Without seeing the rest of your code it's difficult to say how this is used, but I think your function has conflated logic and formatting, and formatting is being done too soon. You should hold onto real date information right up until the edges of your program when that's possible. The following demonstrates one way of keeping dates and moving them to the ...
Overall, it looks fine. I probably would've written it a little differently, and I'll explain the differences.
"""A function that returns an array
with all the actual year quarters
current_year = datetime.date.today().year
quarter_values = ["31/03/","30/06/...
datetime.date has a .replace() method that returns a copy with some values changed. This can be used to get the date 18 years ago.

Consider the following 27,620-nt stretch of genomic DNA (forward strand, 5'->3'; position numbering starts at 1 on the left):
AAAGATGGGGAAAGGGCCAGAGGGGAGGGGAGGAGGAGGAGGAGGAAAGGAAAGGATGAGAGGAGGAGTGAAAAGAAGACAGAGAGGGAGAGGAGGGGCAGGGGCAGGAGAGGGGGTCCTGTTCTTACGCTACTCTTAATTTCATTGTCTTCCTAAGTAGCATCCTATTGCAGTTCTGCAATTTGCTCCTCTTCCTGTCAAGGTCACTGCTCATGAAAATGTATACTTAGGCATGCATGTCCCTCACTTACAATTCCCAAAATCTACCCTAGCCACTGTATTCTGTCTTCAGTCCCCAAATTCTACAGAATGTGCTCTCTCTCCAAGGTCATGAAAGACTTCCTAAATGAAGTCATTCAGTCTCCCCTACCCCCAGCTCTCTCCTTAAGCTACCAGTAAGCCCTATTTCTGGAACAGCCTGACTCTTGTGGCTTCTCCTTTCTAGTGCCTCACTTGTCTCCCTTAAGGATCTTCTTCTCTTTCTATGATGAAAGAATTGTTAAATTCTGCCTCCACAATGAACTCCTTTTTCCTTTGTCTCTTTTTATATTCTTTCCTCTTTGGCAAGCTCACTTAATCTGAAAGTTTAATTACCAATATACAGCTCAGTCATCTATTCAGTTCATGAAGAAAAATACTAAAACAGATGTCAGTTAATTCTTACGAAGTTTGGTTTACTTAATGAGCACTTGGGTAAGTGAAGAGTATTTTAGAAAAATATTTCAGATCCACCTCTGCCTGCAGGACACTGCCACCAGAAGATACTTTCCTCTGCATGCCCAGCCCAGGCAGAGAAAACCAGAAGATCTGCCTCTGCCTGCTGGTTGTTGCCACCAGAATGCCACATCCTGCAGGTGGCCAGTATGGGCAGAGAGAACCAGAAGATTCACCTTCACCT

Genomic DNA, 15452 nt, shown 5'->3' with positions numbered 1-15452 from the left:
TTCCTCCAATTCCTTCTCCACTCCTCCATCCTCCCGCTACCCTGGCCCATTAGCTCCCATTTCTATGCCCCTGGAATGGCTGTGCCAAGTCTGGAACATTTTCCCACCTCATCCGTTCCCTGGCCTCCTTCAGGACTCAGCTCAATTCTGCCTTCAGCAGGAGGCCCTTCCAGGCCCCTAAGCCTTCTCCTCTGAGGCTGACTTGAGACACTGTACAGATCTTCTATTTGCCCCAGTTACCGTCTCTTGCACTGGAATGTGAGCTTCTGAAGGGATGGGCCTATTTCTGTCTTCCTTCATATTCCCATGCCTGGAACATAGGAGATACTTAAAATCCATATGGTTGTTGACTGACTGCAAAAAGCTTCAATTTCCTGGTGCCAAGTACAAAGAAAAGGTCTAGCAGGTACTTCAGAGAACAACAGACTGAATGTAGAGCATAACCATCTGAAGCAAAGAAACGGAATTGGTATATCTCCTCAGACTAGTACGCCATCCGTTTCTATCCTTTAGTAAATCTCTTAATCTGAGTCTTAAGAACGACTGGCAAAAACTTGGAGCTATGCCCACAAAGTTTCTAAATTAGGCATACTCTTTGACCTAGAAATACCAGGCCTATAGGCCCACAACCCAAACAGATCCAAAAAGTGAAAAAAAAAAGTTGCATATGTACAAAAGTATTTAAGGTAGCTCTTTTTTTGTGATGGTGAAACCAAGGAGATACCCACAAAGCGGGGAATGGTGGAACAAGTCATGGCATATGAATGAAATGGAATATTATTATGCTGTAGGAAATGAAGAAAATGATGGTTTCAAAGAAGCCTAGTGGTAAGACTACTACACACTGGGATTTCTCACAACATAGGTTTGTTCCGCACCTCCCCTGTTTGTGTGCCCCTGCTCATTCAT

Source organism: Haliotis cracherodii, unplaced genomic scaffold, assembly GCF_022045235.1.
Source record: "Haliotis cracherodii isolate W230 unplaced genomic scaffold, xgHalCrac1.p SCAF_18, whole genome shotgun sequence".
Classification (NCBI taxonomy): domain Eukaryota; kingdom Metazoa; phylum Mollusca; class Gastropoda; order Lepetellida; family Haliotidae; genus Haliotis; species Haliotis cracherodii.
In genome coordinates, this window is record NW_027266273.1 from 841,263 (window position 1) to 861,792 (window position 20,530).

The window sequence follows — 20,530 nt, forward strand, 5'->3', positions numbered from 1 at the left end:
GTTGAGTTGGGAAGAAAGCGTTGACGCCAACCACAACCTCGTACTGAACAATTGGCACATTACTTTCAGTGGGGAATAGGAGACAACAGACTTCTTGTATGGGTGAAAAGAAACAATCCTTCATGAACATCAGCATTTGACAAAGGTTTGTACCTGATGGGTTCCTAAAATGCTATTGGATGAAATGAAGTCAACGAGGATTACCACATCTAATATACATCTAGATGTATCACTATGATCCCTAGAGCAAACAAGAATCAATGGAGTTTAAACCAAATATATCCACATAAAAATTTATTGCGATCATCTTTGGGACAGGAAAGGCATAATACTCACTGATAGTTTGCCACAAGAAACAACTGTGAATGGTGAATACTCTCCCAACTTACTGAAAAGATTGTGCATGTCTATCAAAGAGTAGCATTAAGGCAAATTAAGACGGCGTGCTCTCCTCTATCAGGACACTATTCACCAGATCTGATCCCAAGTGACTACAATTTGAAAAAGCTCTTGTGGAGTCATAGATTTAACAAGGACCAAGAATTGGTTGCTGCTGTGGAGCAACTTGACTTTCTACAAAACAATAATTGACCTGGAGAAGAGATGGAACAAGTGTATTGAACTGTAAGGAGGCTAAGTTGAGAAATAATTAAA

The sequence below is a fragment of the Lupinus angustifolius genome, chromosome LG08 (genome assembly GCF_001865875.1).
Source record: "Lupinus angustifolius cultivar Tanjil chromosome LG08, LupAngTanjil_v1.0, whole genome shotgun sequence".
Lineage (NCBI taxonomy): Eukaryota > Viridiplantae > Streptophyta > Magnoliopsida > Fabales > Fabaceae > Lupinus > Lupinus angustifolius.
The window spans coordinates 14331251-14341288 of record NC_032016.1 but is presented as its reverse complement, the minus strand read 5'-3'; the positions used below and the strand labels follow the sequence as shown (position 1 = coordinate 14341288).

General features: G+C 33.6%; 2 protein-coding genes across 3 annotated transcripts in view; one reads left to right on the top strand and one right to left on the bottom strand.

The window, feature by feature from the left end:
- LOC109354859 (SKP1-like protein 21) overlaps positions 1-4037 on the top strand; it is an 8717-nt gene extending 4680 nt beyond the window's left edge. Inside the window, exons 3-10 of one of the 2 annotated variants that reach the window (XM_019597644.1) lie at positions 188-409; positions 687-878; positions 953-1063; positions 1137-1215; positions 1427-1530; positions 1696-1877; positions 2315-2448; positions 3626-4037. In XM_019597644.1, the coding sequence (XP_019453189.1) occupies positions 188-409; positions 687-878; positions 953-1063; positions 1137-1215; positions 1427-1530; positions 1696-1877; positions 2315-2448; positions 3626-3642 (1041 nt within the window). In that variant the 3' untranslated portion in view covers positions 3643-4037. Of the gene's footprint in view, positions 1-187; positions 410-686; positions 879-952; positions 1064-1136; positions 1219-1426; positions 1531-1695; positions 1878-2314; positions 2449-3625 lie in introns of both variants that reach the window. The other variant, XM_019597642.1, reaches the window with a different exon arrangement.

end_date = date.today()
start_date = end_date.replace(year=end_date.year - 18)
datetime.date.toordinal returns an integer corresponding to the date. The ordinals for the start and stop date can be used in random.randint() to ...
Please don't do this:
using namespace std;
We have namespaces for good reason, and it's a bad habit to throw away their benefits like that.
bool create_date_again = true;
This looks like something written by a (quite old) C programmer. Prefer to declare variables where they can be initialised, rather ...
If the goal is to compute a date 10,000 days from now, I would strongly recommend using the std::chrono facilities. If you do, the code would be only a few lines long:
using namespace std::chrono;
It's not common practice to use exceptions when validating user input. A simpler approach would be for the Date class to provide a static member function to check whether it's constructible from the given arguments:
static is_valid(int y, int m, int d);
Date(int y, int m, int d);
Then instead of throw/catch, we can read input ...